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Ranked Habitat Classes for Sage-Grouse Brood-Rearing Productivity, Nevada and California


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Brussee, B.E., Coates, P.S., O'Neil, S.T., Casazza, M.L., Espinosa, S.P., Boone, J.D., Ammon, E.M., Gardner, S.C., and Delehanty, D.J., 2022, Spatially-explicit predictive maps of greater sage-grouse brood selection integrated with brood survival in Nevada and Northeastern California, USA: U.S. Geological Survey data release,


Ranked habitat classes for sage-grouse brood-rearing productivity at each 90 m pixel. Habitat classes represent areas where high brood selection and high brood survival intersected, whereas the lowest ranks represent areas where high brood habitat selection intersected with the low brood survival. Hierarchical models of brood selection and survival were fit to landscape covariates within a Bayesian modeling framework in Nevada and California from 2009 - 2017 to develop spatially explicit information about brood habitat selection and survival.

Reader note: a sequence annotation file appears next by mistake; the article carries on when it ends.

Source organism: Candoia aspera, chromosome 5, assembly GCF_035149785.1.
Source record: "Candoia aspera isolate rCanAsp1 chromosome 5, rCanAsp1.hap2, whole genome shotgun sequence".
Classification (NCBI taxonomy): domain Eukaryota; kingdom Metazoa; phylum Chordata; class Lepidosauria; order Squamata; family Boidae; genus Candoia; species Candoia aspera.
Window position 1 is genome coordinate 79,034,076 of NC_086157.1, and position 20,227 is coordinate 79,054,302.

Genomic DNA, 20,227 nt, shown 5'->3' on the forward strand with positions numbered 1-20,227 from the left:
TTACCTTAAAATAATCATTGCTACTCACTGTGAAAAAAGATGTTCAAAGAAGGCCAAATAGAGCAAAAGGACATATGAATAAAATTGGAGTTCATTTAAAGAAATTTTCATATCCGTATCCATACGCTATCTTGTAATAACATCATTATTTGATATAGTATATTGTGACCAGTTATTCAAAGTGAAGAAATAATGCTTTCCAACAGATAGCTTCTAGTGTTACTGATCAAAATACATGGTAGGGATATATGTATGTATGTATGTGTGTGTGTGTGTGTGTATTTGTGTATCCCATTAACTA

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Numerous wildlife species within semi-arid shrubland ecosystems across western North America are experiencing substantial habitat loss and fragmentation. These changes in habitat are often attributed to a diverse suite of factors including prolonged and increasingly severe droughts, conifer expansion, anthropogenic development, domestic and feral livestock grazing, and invasion of exotic annual grasses which promotes increased wildfire frequency and severity. Greater sage-grouse (Centrocercus urophasianus; hereafter, sage-grouse) are considered an indicator of sagebrush ecosystem health and have experienced widespread population decline associated with habitat loss and degradation, as well as changes in predator communities. Our objectives were to model and map sage-grouse habitat selection and survival during the important brood-rearing life stage in relation to landscape-scale environmental predictors. Furthermore, we sought to understand impacts of wildfire and annual grass invasion on brood habitat, as these accelerated disturbance regimes are a primary cause of habitat loss within the Great Basin region of the USA.

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